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I can’t hear you! Headphones & Earbuds – part 2

In part 1 of I can’t hear you! Headphones & Earbuds I talked about the pleasures and advantages of listening to music with an iPhone or MP3 player in public areas.

What about the bad things?


I’ve noticed some people, especially young people, listening to iPods with the sound so loud that I can clearly hear what they are listening too. This is really loud. This is so loud that hearing damage is happening. Noise-induced hearing loss (NIHL) is becoming a major concern. Experts agree that most personal MP3 players like iPods produce well over 100 dB of output when played a high volume. 85 dB is the level at which hearing damage begins. The maximum time that we can endure 100 db without doing permanent damage is 15 minutes. If you can’t hear someone speaking to you from a foot away when listening to an MP3 player your volume is too loud.

In the US, a paper published by Niskar et al* in 1998 reports that 15% of American teenagers have NIHL. This cannot be repaired or reversed. Are we creating a generation of hearing impaired people? The cost of serious hearing loss is difficulty in communicating and feeling isolated which often leads to serious depression. What is it going to cost us as a society? What will the impact be on quality of life and business productivity?


This is a term coined by Canadian composer Murray Schafer. It refers to the increasing number of sounds in our environment that no longer emanate from what we would call an expected location in space – like a voice being heard on a loud speaker in the ceiling rather than from the person speaking across the room. This is not recognised as an actual disease, but Schafer coined the term to capture the quality of nervousness that this kind of disassociation of sound from source can cause – perhaps a kind of confusion or bewilderment about where a sound is coming from. Wearing headphones produces perhaps the most severe form of Schizophonia as the sound you are hearing is not at all related to anything you are seeing.

The thing I’ve noticed for myself about Schizophonia is that wearing headphones effectively isolates me and disconnects me from people in my environment. As a result I’ve begun reducing the amount of time I listen to music with headphones when in public.

Part 3 is about some recommendations and solutions for protecting your hearing and sanity while listening to your MP3 player. Read Part 3 now.

* As referenced in “Sound Business” by Julian Treasure.

{ 3 comments… add one }
  • Lor September 18, 2011, 2:24 pm

    Yes, Craig, you are absolutely right about the impact that listening to loud music on headphones in public places has on the listener. It does indeed isolate people from their environment. While the intention is to enjoy a little music while commuting, which is no bad thing, it can have the effect of putting up a wall of indifference between the listener and those surrounding them. It effectively says “don’t bother me, I’m not available right now”. It makes them unapproachable. While this may afford them the illusion of privacy in public, it also gives them a false sense of security. Which is another problem I think needs addressing. If you listen to music on headphones at a volume that is loud enough for others to hear, you cannot possibly hear anything going on around you. While traveling on public transit, or even just walking around, the ability to hear what is going on around you is paramount. We need to be responsible for ourselves and being fully present and aware of our immediate surroundings is part of that. Just as you would be paying attention to what other drivers are doing as you navigate your vehicle, you have to keep tabs on others around you. Accidents happen in the blink of an eye, and are most often due to a lack of attention, which makes most of them entirely preventable. It behooves us to remember that while in public, we’re not alone out there and that our actions have consequences. On another note, just as smoking in public forces others to breathe in toxic fumes against their will, so does blasting music so loud it disrupts other people’s peaceful enjoyment of their traveling space. It is aggressive and offensive. A little consideration goes a long way. That said, I have been known to zone out while listen to music on my daughter’s iPod while on the Skytrain, but only with her there to look out for me and make sure I’m safe for myself and others. I would not do that while traveling alone. I make sure I adjust the volume so that she can’t hear what I’m listening to while sitting right next to me. That way I know I’m not disturbing anyone else and that I’m not damaging my eardrums. (On occasion, she has asked me what I’m listening to when a particularly blissful expression comes across my face, at which point I’ve handed her an earbud and we’ve continued our journey companionably sharing both music and awareness of our surroundings). Listening to music while sitting down, (either on transit, or some other public place) isn’t a safety hazard for others, but doing so while moving around actually is. Listening to it at a volume that cancels out any ambient noise is dangerous for both the wearer and those around them: dangerous for the wearer’s hearing, and dangerous for those surrounding them in that it creates a space of carelessness into which accidents get created. At the very least, those enjoying music while in transit should turn the volume down as soon as they are in motion, for everyone’s sake including their own.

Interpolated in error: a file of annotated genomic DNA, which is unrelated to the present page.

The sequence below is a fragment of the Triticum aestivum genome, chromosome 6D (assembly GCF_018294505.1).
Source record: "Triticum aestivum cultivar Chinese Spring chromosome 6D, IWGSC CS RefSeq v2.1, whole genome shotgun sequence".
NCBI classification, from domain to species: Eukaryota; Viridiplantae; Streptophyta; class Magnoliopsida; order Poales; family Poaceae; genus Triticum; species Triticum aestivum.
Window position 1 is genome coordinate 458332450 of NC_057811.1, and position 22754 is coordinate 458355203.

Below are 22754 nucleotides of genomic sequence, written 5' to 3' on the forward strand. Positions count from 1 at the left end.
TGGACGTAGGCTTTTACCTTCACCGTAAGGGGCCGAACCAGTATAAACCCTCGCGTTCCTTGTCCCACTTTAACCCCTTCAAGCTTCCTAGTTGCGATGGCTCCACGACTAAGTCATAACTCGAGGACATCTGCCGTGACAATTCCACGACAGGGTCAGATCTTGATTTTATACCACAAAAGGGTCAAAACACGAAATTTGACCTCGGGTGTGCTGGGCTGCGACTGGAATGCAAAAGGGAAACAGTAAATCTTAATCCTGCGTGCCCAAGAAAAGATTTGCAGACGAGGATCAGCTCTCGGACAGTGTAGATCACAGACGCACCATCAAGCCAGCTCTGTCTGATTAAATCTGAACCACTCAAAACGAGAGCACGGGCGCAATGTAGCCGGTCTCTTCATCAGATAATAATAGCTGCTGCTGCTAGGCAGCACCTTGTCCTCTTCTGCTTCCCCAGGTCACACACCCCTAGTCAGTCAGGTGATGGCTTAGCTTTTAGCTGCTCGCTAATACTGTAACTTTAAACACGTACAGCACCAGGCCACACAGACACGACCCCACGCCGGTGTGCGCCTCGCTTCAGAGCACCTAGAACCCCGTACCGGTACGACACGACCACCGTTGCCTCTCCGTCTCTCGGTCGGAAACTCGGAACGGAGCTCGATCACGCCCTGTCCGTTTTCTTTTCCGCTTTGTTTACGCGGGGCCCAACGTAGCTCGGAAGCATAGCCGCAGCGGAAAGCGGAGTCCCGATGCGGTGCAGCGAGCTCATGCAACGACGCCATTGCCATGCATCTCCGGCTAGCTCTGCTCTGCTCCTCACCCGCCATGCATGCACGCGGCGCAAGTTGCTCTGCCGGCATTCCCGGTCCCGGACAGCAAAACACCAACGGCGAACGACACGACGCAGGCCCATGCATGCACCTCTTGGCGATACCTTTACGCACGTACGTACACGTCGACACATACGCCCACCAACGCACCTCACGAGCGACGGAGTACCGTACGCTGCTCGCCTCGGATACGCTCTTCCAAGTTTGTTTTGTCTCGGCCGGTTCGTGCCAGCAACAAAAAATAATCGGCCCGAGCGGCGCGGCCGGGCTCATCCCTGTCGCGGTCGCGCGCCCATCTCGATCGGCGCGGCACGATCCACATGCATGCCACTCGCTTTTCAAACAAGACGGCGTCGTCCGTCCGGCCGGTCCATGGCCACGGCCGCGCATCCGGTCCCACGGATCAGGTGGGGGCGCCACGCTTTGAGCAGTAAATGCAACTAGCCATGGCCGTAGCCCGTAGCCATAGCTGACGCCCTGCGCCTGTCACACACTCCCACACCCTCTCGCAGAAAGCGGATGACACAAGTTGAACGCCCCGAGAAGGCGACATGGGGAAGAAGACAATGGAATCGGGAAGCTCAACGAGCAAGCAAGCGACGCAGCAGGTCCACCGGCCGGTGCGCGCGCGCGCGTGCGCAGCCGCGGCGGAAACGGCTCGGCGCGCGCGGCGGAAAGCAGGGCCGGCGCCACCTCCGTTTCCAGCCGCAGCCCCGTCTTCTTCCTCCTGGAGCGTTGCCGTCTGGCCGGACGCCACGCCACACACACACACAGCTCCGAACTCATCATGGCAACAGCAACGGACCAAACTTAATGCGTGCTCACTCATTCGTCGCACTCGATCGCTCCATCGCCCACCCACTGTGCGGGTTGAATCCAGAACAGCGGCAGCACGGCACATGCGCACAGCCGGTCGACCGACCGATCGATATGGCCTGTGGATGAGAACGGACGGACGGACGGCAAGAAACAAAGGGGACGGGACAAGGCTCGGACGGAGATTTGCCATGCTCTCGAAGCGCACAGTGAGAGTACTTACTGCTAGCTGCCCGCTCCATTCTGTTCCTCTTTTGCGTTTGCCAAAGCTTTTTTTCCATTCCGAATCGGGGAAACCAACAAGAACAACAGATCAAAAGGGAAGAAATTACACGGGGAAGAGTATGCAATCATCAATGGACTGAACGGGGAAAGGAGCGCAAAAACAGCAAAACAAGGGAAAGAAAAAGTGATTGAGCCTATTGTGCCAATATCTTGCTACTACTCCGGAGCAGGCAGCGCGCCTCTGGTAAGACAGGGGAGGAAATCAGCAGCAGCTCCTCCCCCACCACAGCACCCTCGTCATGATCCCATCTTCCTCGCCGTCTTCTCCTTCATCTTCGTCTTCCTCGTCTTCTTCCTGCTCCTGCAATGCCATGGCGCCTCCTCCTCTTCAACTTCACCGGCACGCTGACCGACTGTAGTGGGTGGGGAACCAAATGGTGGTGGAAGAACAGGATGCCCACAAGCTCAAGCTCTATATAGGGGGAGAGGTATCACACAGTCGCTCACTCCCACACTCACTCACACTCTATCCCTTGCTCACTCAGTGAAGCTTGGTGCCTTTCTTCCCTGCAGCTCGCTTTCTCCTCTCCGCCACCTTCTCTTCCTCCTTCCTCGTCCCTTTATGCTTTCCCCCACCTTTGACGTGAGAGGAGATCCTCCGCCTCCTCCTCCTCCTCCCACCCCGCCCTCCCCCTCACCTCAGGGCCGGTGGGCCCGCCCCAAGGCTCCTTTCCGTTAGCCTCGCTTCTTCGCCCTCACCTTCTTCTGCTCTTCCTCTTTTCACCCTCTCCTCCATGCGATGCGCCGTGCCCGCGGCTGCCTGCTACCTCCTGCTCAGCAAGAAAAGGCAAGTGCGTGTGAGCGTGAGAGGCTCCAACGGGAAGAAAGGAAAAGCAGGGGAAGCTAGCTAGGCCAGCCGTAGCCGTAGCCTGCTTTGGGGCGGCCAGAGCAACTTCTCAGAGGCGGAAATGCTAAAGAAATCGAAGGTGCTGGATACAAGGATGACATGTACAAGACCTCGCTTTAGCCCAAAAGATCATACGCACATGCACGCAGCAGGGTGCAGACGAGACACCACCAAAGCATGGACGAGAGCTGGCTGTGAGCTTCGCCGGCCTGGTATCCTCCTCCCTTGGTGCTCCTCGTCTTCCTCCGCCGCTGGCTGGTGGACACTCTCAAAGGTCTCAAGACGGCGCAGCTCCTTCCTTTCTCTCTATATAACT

• Craig September 21, 2011, 3:56 pm

    Hi Lor,
    Wonderfully said. You have clearly thought about this carefully. I think part of the problem is people are not aware of the impacts and costs you have identified. So we blithely carry on without giving it a thought.

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